Stop. Take a breath. Recharge. Try again.
He’s been away at work all day. He’d much rather be with you. All of you. He’s missed your face, your voice, your smell, and your touch. He’s had to deal with whatever crap he has to deal with in order to provide for the family that he loves. He doesn’t enjoy walking out the door every morning, but he does. Every day. For you. For them.
He does think you’re pretty. He wouldn’t lie to you. He doesn’t need to say those things. But when he walks in the door and the first thing he sees is the love of his life, don’t convince yourself that he’s thinking about anything other than how absolutely beautiful you are. Cause guys are weird. Once they fall in love with you, there’s nothing you can wear, no amount of weight you can gain, and no lack of make up that will make them see you any differently. You are their love, their bride, and after he’s been at work all day, you are a sight for sore eyes.
So instead of rolling your eyes, huffing and puffing, throwing out gut kicking comments about how he has it easy, doesn’t understand, is lazy, a jerk, whatever comes to your beautiful stressed out brain… BREATHE. Look away from your day and see the man that won your heart.
Let your husband love you.
Because he needs to love you. As much as you need to receive the love he has for you, he needs to be received. He needs to be welcomed, embraced, and loved. Even if the last thing you want is to be touched or to hear how amazing you look when you feel insecure and disgusting. Let him love you. Don’t push him away. If you do, I can guarantee there will come a day when your cold shoulders and eye rolling will have trained him to stay away. There will be a day when you will need to be hugged and need to be reminded of how amazing you are and he won’t know how to tell you.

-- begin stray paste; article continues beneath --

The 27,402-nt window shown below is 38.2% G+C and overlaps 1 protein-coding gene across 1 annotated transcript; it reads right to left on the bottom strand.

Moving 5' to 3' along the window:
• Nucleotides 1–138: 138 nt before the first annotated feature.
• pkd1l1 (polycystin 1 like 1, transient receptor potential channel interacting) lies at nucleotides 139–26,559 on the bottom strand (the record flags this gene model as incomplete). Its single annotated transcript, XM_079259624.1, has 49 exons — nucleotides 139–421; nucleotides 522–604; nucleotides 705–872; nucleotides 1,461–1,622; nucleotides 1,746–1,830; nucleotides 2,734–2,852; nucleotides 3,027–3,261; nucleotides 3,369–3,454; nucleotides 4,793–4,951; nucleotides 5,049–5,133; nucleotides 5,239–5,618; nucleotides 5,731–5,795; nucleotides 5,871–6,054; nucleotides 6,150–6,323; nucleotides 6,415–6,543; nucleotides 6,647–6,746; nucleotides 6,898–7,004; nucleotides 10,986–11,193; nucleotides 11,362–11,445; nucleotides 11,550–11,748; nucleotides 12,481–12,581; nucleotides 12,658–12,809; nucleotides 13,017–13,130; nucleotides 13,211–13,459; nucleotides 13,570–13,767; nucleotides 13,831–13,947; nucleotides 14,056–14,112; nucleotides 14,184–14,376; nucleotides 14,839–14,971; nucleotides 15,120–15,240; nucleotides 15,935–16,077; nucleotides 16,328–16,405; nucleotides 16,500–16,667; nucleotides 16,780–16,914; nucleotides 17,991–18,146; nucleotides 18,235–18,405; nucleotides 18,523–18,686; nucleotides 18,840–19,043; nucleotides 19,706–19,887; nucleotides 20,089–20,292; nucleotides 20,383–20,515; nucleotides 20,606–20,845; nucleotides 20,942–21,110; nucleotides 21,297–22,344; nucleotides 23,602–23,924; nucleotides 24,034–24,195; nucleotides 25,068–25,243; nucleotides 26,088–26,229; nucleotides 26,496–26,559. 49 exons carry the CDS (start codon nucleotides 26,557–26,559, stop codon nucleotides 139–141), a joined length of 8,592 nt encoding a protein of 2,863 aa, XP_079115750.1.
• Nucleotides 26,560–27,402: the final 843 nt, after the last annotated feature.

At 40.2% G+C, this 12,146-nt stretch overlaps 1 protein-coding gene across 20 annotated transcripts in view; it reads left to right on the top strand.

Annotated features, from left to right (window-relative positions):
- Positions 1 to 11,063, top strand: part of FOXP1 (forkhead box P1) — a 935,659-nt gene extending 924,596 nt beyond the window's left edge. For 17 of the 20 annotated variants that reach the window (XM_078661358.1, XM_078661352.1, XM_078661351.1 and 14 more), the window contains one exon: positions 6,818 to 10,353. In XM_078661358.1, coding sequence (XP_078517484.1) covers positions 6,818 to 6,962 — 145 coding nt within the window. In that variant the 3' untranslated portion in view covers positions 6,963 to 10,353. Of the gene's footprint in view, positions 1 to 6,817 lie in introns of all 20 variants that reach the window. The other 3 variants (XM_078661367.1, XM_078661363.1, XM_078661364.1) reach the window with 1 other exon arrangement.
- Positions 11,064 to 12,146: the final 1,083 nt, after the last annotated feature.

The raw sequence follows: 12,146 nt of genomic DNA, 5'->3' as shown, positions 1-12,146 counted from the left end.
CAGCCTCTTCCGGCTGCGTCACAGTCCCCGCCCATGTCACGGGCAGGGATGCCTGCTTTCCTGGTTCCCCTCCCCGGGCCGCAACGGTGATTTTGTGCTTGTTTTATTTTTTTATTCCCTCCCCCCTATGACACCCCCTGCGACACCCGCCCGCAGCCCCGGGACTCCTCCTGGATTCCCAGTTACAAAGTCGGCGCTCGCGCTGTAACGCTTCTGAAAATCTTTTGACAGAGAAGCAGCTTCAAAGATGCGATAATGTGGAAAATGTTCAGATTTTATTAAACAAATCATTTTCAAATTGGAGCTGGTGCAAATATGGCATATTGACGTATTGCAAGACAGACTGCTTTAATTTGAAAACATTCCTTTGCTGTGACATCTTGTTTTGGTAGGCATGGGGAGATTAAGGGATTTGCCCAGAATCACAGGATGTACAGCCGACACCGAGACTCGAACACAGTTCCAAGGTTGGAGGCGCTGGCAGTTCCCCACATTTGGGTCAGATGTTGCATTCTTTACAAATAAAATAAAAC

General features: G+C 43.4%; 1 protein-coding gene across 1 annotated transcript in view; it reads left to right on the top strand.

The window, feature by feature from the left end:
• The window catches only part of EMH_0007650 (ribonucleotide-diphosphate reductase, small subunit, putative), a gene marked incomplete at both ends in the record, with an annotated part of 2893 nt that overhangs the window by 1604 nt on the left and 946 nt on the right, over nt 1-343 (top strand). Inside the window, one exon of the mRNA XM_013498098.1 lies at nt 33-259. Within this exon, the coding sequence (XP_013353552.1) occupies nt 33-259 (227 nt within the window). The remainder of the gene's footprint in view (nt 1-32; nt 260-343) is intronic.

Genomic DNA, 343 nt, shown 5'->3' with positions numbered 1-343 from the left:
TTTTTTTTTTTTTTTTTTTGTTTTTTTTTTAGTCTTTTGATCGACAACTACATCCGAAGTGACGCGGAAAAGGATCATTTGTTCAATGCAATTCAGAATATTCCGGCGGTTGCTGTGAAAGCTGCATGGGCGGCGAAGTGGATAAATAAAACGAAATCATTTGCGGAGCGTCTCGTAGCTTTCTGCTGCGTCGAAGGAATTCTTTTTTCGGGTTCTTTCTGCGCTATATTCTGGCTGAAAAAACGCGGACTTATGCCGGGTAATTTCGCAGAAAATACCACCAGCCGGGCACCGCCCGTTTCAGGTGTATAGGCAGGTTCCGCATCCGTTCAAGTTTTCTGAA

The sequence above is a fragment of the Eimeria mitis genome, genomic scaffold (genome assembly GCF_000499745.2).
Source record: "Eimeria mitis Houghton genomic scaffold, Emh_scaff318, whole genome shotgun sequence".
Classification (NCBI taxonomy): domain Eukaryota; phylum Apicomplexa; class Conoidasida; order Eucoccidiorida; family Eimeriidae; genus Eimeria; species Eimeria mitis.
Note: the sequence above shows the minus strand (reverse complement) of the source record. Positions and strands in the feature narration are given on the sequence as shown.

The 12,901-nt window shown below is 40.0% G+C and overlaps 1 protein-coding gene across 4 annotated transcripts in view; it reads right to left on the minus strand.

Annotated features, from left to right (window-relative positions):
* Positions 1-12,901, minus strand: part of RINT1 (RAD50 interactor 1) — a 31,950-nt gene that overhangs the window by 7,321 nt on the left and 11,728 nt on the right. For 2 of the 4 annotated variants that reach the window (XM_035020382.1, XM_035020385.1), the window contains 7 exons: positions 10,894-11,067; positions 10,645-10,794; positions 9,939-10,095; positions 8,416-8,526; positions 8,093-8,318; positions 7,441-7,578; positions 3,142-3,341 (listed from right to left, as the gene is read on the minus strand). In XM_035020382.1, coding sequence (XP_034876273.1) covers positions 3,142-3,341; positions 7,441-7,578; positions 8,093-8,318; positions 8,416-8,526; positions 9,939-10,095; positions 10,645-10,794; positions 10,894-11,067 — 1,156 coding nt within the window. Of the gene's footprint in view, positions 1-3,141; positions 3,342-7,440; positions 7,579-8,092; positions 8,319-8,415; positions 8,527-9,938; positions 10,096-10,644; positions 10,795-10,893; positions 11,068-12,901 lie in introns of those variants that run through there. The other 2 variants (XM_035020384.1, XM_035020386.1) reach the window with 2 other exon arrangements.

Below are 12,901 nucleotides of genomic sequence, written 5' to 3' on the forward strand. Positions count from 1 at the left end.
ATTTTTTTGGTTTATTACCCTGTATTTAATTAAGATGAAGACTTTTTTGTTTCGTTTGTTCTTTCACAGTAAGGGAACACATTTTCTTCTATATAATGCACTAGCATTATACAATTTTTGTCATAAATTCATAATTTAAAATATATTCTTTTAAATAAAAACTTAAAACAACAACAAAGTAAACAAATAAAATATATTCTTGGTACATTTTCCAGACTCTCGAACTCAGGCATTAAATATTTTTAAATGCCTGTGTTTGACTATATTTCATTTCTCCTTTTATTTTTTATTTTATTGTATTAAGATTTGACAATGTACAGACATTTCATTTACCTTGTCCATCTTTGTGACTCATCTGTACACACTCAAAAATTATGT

So suck up your pride, your anger, your frustration, and your crazy and just…be loved.
I post this article as an encouragement for my wife and daughter and think there might be a few others out there who need these gospel truths to be reminded of. I watch the two closest women in my life manage a lot of things and then at times fall into the “overwhelmed” mode. My wife keeping up with our farmstead and the demands and requests of others on her. My daughter keeping up with 6 boys who are either highly energetic or when tired tend to create as much or even more chaos. Trust this will help them and a few of you take a deep breath of truth.
For men reading this; it can serve as a source of washing your wife with the water of the Word of God.
This article is by Jen Thorn at http://jenthorn.com/blog
I had a pretty good weekend. We finally took the kids apple picking, had some good family time, baked an apple crips and a bunch of zucchini and banana bread, taught the older kids how to play the game of Life and enjoyed a wonderful time of worship and fellowship at church.
All that fun was forgotten as soon as I looked at my to-do list for the coming week and bad things started to happen. The fact that I haven’t slept well these last few days plus the fact that my list is longer than Rapunzel’s hair made me feel super overwhelmed, which in turn made me snap at my kids, and brought on the dreaded feelings of weepiness. How in the world am I going to keep up with deadlines, clean up a home that has TOTALLY exploded over the weekend, homeschool and deal with all the other little things that will fill my day?
So here are a few things I am meditating on to help me get a right perspective and not only get my work done by have a joy filled week.
1. God has my day planned